They worked through making up characters, and Yasuda tried to take them through the Keep on the Borderlands. It went predictably off the rails.

The party approached the Keep as evening fell. The module states that men-at-arms guarding the gate “shout at you to give your names and state your business.” One player quick drew his bow. “Who the hell are you?” Yasuda skimmed the module. As near as he could tell, fighting with the guards would bring more guards to the fray. Total Party Kill.

“Americans sure play strange games...”

Yasuda was ready to throw in the towel, but one of his juniors, Yohei Sawaki, who was especially good at English, asked to borrow the game so he and the others could discuss it more. By pouring through the rules, discussing them, and finding corroboration in English genre magazines, Yasuda, Sawaki, and the others cracked it in about 6 months, and started playing. They weren’t entirely sure they’d gotten it right, but what they were doing seemed fun. It wasn’t until Sawaki went to GenCon ’81 and got to play there that they finally had confirmation that they’d gotten it right.

For Yasuda, it was a revelation. Through the 70s, he was a known figure in science fiction fan circles, a noted writer, critic, and translator of science fiction. And then once 1980 hit, he seemingly abandoned science fiction to focus entirely on games. Specifically role-playing games.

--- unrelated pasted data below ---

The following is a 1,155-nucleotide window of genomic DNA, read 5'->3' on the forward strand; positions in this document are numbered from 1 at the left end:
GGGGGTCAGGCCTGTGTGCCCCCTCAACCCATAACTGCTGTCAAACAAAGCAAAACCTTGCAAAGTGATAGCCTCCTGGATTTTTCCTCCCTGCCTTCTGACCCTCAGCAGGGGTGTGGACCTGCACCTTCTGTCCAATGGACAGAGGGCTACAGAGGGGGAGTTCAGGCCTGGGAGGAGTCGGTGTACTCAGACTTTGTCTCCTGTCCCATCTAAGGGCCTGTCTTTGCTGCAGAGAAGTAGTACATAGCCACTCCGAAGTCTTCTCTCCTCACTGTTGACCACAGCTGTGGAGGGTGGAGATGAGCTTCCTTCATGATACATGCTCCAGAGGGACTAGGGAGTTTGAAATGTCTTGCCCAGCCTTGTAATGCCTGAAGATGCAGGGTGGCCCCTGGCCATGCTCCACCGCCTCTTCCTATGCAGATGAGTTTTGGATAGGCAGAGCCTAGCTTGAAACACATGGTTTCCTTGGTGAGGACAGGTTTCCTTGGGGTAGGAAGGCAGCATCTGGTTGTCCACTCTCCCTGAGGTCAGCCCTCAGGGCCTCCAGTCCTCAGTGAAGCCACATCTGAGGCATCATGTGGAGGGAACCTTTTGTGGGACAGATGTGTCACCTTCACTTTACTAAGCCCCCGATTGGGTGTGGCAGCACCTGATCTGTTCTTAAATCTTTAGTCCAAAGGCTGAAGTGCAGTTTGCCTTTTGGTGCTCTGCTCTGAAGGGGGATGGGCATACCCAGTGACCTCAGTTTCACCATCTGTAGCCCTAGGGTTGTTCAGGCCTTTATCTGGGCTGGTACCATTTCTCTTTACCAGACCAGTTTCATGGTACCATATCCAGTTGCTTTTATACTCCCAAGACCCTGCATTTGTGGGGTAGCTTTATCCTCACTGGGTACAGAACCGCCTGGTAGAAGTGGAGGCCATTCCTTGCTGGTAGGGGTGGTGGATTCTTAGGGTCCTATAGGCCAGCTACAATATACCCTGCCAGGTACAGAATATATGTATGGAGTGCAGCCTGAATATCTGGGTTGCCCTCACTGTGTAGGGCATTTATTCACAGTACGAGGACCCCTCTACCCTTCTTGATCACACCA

Yasuda himself became the connective tissue for those isolated groups foraying into RPGs. Being rather well-known in science fiction circles afforded him connections among university and post-university groups and clubs of various interest (science fiction, gaming, writing, etc.) And he had a platform of sorts, and a rather considerable one considering this was the pre-internet early 1980s. He did panels at science fiction conventions. He had columns in genre magazines. His voice had some weight, and he began lending it to role-playing games. Not to mention GMing for many young men who would eventually lead the industry.

And in 1981, yet another vector appeared. One of his old compatriots from the Kyoto University SF Research Society plopped him in front of the Apple II, and said, “Is this that ‘RPG’ you keep talking about?” And what he saw was Ultima, just newly released. He was tapped by SF Adventure Magazine to write a column about playing it. As Yasuda described it, “I arrived at 3 PM, had some tea, they showed me the game, and I started to play. The next thing I knew, they were saying, “Mr. Yasuda, it’s time for dinner.” Four hours had passed. Yasuda made sure that when he wrote articles introducing these computer games, he first explained that they had come from pen-and-paper RPGs.